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A Moderating Role of Channel Responsiveness in the Effects of Online Information Source
Unformatted Document Text:  1 INTRODUCTION Convenience of user control, a wealth of information, and anonymity has led the Internet to be a primary information seeking and gathering tool (Flanagin & Metzger, 2000b; Pew Research Center, 2000). Research has showed that individuals rely on the Internet “to get information” far more than other communication channels such as books, magazines, television, newspapers, the telephone, e-mail, and face-to-face communication (Flanagin & Metzger, 2000a). While more Internet users seek non-news information than news or political information on the Internet (Flanagin & Metzger, 2000b), a significant number of them access the Internet for health and medical information (Eastin, 2001; Griffiths, Christensen, & Evans, 2002). According to a recent report by the Pew Research Center (2002), 62 percent of Internet users, or 73 million people in the U.S., have searched health information online. The popular use of the Internet as a source of health information was resulted from a growing desire of individuals, health professionals and health care systems to provide individuals with more responsibility for their health care (Eysenbach & Diepgen, 2001; Pew Research Center, 2000). Individuals wish to assume a more active role in managing their own health, whereas health professionals realize the importance of patient-centered decision-making. This trend is further accelerated by cost-saving pressures in health care systems that try to avoid unnecessary and duplicate services by fully acknowledging the self-help potential of patients and their families (Eysenbach & Diepgen, 2001). In accordance with the trend, Internet users believe that online health information helps them make better life choices and improve health outcomes (Griffiths, et al., 2002; Pew Research Center, 2000, 2002). However, there is increasing concern about the quality of online health information and consequences of misinformation on individuals’ health. On one hand, individuals, especially novice Internet users, do not usually check disclaimers or disclosure statements of Web sites and rarely verify online information with information of other sources, while perceiving online information to be as credible as that found in other media (e.g., magazines, the radio, and television) (Eysenbach & Köhler, 2002; Flanagin & Metzger, 2000b; Pew Research Center,

Authors: Kim, Hyojin. and Stephens, Keri.
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1
INTRODUCTION
Convenience of user control, a wealth of information, and anonymity has led the Internet
to be a primary information seeking and gathering tool (Flanagin & Metzger, 2000b; Pew
Research Center, 2000). Research has showed that individuals rely on the Internet “to get
information” far more than other communication channels such as books, magazines, television,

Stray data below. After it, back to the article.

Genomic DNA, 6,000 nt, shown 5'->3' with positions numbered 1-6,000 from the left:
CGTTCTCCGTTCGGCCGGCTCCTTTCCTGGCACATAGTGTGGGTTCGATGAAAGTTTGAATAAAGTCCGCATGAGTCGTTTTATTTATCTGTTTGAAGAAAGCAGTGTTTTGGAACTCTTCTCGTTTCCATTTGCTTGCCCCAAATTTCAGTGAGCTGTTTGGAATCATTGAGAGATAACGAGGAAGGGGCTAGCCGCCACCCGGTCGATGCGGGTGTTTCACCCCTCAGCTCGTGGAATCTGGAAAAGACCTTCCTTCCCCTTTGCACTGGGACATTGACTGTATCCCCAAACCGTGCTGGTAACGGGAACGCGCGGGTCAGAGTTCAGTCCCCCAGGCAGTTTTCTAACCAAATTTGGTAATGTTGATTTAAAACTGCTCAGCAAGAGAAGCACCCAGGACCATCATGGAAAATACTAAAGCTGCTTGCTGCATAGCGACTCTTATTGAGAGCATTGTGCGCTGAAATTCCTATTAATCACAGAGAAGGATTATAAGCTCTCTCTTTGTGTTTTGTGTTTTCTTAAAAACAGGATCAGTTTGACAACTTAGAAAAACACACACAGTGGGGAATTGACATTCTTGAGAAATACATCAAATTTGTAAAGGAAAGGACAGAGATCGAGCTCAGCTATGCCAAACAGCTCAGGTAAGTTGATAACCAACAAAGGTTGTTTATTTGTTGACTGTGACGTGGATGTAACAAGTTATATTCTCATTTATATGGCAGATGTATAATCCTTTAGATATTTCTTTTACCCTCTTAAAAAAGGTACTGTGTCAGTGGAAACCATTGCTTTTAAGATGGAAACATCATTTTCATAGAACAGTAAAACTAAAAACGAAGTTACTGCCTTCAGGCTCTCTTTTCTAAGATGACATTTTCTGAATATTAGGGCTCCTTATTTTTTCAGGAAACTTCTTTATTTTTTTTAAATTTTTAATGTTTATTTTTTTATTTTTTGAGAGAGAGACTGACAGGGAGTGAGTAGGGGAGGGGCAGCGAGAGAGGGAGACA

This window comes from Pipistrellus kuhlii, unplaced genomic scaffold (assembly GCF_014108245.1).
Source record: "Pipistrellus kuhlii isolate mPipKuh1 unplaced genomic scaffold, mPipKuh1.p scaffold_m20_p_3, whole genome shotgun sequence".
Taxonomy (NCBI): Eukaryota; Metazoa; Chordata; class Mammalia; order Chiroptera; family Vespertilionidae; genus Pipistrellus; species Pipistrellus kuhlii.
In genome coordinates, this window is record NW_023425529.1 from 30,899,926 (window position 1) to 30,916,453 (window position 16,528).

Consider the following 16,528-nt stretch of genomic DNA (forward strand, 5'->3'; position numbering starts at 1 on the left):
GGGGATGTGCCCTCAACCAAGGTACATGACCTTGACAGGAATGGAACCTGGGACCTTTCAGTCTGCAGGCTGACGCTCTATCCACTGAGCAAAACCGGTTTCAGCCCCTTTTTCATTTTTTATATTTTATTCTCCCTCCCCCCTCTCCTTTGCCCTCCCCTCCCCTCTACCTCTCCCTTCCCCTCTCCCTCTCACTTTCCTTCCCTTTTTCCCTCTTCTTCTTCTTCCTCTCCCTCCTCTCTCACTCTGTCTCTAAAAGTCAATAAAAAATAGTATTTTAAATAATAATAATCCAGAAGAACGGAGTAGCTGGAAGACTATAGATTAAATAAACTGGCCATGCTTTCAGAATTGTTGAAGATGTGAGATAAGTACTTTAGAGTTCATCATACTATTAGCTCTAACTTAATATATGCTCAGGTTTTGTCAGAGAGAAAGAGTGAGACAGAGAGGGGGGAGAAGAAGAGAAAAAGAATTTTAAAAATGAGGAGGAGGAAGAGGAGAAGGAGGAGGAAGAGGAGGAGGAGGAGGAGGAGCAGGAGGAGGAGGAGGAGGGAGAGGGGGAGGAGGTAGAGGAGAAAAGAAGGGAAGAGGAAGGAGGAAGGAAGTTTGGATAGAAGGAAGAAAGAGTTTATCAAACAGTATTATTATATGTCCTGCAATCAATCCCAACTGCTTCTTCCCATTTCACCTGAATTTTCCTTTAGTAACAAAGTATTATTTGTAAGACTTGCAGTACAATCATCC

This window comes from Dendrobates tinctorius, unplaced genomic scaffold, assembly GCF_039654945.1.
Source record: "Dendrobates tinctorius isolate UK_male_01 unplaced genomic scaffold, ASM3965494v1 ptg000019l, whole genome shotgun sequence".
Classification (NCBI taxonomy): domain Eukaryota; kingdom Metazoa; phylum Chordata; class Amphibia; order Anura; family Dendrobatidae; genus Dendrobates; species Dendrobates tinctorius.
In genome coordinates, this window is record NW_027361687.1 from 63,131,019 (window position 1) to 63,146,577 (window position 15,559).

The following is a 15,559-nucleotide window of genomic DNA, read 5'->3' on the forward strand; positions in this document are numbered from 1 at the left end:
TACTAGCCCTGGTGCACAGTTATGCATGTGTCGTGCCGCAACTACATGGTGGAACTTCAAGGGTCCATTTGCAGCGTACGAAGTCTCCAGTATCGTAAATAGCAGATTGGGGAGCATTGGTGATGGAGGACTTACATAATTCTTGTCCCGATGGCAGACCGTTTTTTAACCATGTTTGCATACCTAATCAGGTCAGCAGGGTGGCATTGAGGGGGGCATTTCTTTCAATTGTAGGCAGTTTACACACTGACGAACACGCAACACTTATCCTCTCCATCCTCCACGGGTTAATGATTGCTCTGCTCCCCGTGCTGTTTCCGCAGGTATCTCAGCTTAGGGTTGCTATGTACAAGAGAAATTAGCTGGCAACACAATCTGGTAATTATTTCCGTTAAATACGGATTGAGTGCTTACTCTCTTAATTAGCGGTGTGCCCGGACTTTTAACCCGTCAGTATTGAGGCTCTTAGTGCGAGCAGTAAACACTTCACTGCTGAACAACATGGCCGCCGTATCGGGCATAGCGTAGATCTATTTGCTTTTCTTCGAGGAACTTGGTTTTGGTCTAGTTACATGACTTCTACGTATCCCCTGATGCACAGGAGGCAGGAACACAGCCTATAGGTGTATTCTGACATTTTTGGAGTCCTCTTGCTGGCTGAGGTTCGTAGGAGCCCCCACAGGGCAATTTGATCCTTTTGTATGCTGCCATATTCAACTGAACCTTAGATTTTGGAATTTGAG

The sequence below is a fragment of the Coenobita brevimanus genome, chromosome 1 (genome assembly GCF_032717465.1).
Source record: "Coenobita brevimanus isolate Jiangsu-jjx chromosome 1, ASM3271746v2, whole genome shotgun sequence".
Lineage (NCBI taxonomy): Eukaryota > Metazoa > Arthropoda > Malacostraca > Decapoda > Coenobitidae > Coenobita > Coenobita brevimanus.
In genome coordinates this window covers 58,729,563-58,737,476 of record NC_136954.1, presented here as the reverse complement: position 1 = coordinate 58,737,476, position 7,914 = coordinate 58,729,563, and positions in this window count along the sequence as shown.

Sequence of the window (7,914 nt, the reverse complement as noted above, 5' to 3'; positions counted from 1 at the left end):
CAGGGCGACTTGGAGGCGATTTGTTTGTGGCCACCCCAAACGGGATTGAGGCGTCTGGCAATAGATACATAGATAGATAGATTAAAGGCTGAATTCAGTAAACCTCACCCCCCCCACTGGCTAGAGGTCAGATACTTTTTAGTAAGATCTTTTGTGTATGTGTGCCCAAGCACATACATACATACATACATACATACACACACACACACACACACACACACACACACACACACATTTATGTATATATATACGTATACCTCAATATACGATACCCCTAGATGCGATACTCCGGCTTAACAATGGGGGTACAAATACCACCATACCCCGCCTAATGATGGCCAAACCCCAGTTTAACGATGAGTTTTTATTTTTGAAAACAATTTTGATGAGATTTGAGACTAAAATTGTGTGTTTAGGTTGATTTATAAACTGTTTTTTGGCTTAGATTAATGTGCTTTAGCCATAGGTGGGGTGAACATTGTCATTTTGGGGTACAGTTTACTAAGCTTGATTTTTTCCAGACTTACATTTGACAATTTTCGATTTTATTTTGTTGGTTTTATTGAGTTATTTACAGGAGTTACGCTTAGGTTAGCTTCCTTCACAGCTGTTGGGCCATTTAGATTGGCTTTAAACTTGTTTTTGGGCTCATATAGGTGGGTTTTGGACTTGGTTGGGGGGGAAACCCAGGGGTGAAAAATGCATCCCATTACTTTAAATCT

newspapers, the telephone, e-mail, and face-to-face communication (Flanagin & Metzger,
2000a). While more Internet users seek non-news information than news or political information
on the Internet (Flanagin & Metzger, 2000b), a significant number of them access the Internet for
health and medical information (Eastin, 2001; Griffiths, Christensen, & Evans, 2002).
According to a recent report by the Pew Research Center (2002), 62 percent of Internet users, or
73 million people in the U.S., have searched health information online.
The popular use of the Internet as a source of health information was resulted from a
growing desire of individuals, health professionals and health care systems to provide individuals
with more responsibility for their health care (Eysenbach & Diepgen, 2001; Pew Research
Center, 2000). Individuals wish to assume a more active role in managing their own health,
whereas health professionals realize the importance of patient-centered decision-making. This
trend is further accelerated by cost-saving pressures in health care systems that try to avoid
unnecessary and duplicate services by fully acknowledging the self-help potential of patients and
their families (Eysenbach & Diepgen, 2001). In accordance with the trend, Internet users believe
that online health information helps them make better life choices and improve health outcomes
(Griffiths, et al., 2002; Pew Research Center, 2000, 2002).
However, there is increasing concern about the quality of online health information and
consequences of misinformation on individuals’ health. On one hand, individuals, especially
novice Internet users, do not usually check disclaimers or disclosure statements of Web sites and
rarely verify online information with information of other sources, while perceiving online
information to be as credible as that found in other media (e.g., magazines, the radio, and
television) (Eysenbach & Köhler, 2002; Flanagin & Metzger, 2000b; Pew Research Center,


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